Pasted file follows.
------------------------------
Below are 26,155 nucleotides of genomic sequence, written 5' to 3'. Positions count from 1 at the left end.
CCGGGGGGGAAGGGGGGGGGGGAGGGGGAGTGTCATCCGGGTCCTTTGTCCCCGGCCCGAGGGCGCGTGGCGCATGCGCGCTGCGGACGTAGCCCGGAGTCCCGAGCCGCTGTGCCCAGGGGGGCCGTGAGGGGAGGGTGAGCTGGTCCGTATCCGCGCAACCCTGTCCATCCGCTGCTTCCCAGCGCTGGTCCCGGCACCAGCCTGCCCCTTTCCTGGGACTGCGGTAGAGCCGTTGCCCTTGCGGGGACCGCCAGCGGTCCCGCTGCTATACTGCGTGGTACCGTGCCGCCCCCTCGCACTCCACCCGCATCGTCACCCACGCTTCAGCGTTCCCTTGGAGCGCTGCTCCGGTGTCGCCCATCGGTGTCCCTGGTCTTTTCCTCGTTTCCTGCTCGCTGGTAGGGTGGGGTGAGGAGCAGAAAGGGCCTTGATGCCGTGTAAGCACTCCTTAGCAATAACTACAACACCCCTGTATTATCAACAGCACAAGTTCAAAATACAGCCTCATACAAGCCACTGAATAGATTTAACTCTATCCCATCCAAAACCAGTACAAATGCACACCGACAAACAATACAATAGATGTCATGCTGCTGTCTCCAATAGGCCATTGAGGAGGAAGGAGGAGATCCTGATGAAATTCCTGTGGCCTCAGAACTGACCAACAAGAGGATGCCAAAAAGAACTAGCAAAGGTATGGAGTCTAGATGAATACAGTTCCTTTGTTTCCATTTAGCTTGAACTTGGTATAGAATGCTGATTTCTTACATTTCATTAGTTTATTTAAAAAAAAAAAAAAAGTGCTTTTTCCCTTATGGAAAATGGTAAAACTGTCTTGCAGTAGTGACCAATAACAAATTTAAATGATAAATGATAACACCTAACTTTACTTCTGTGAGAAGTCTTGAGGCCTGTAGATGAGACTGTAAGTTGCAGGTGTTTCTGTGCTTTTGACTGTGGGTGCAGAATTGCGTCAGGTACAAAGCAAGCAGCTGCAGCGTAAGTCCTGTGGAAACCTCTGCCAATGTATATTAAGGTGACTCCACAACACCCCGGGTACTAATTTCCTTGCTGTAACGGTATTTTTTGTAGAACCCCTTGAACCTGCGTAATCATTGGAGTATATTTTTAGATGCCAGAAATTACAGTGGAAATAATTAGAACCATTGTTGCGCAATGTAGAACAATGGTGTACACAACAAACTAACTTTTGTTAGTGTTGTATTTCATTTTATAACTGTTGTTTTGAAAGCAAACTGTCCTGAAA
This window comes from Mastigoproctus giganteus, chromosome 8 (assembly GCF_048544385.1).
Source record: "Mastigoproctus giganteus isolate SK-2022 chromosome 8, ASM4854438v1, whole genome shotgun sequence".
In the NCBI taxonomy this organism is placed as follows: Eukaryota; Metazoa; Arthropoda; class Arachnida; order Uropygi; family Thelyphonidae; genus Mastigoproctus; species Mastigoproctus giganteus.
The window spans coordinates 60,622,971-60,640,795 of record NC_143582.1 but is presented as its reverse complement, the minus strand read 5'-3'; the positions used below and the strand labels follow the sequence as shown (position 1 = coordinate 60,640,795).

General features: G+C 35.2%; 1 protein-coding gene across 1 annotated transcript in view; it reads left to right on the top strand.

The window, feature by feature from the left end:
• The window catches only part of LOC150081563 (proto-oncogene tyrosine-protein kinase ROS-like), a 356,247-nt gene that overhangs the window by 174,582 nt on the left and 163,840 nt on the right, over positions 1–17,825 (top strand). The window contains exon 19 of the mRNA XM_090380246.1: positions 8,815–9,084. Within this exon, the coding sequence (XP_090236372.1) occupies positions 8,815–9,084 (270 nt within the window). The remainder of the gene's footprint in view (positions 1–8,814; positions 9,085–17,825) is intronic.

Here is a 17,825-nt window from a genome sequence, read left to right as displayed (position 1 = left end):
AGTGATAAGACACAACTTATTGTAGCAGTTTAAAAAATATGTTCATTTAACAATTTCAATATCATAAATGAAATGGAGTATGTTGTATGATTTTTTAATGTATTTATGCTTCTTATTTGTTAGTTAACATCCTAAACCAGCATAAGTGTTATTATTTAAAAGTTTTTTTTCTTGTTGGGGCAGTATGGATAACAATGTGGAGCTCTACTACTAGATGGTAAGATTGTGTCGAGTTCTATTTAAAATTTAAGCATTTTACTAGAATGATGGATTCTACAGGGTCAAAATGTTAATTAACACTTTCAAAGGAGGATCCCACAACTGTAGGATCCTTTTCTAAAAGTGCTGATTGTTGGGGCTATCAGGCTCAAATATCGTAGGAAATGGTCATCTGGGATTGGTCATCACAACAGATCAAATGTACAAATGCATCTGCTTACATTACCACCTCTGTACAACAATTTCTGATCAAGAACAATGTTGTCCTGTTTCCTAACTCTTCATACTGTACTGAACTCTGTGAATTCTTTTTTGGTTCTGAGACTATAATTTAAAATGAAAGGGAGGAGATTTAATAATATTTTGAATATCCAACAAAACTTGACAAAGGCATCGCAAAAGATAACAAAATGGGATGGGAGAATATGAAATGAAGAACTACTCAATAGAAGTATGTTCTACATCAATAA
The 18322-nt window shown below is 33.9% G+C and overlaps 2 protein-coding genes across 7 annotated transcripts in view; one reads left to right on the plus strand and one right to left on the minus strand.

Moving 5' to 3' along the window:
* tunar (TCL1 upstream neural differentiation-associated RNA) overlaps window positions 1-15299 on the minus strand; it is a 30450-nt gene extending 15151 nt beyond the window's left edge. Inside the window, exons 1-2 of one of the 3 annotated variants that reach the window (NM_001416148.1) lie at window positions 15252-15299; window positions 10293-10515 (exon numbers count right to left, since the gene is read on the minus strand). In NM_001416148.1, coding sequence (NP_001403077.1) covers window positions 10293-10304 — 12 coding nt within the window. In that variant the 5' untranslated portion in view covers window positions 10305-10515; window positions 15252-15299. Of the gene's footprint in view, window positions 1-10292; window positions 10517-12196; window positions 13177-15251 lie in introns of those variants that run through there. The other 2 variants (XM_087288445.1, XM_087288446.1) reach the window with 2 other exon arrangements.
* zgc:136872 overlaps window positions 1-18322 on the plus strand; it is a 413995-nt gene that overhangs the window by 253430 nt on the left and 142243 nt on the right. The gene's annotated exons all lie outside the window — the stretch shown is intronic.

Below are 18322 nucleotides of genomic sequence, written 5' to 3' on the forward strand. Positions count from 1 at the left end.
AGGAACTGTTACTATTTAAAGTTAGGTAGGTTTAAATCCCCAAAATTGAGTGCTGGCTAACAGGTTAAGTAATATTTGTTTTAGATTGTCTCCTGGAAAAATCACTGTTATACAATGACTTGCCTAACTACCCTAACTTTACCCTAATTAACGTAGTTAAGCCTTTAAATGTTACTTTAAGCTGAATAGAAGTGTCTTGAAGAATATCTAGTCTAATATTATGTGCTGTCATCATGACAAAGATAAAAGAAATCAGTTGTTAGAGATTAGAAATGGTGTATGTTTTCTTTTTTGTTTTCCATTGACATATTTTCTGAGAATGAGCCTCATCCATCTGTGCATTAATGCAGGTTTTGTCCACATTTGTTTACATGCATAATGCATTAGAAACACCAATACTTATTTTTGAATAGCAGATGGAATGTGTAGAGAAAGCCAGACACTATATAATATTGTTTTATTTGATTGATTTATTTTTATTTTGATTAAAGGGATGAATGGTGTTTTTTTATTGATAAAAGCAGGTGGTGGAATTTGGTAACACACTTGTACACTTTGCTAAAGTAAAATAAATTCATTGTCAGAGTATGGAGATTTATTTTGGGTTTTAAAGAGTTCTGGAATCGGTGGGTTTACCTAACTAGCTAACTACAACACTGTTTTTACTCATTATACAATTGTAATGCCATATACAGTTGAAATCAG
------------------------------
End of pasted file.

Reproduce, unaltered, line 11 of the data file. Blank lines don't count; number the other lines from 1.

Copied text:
AGTGATAAGACACAACTTATTGTAGCAGTTTAAAAAATATGTTCATTTAACAATTTCAATATCATAAATGAAATGGAGTATGTTGTATGATTTTTTAATGTATTTATGCTTCTTATTTGTTAGTTAACATCCTAAACCAGCATAAGTGTTATTATTTAAAAGTTTTTTTTCTTGTTGGGGCAGTATGGATAACAATGTGGAGCTCTACTACTAGATGGTAAGATTGTGTCGAGTTCTATTTAAAATTTAAGCATTTTACTAGAATGATGGATTCTACAGGGTCAAAATGTTAATTAACACTTTCAAAGGAGGATCCCACAACTGTAGGATCCTTTTCTAAAAGTGCTGATTGTTGGGGCTATCAGGCTCAAATATCGTAGGAAATGGTCATCTGGGATTGGTCATCACAACAGATCAAATGTACAAATGCATCTGCTTACATTACCACCTCTGTACAACAATTTCTGATCAAGAACAATGTTGTCCTGTTTCCTAACTCTTCATACTGTACTGAACTCTGTGAATTCTTTTTTGGTTCTGAGACTATAATTTAAAATGAAAGGGAGGAGATTTAATAATATTTTGAATATCCAACAAAACTTGACAAAGGCATCGCAAAAGATAACAAAATGGGATGGGAGAATATGAAATGAAGAACTACTCAATAGAAGTATGTTCTACATCAATAA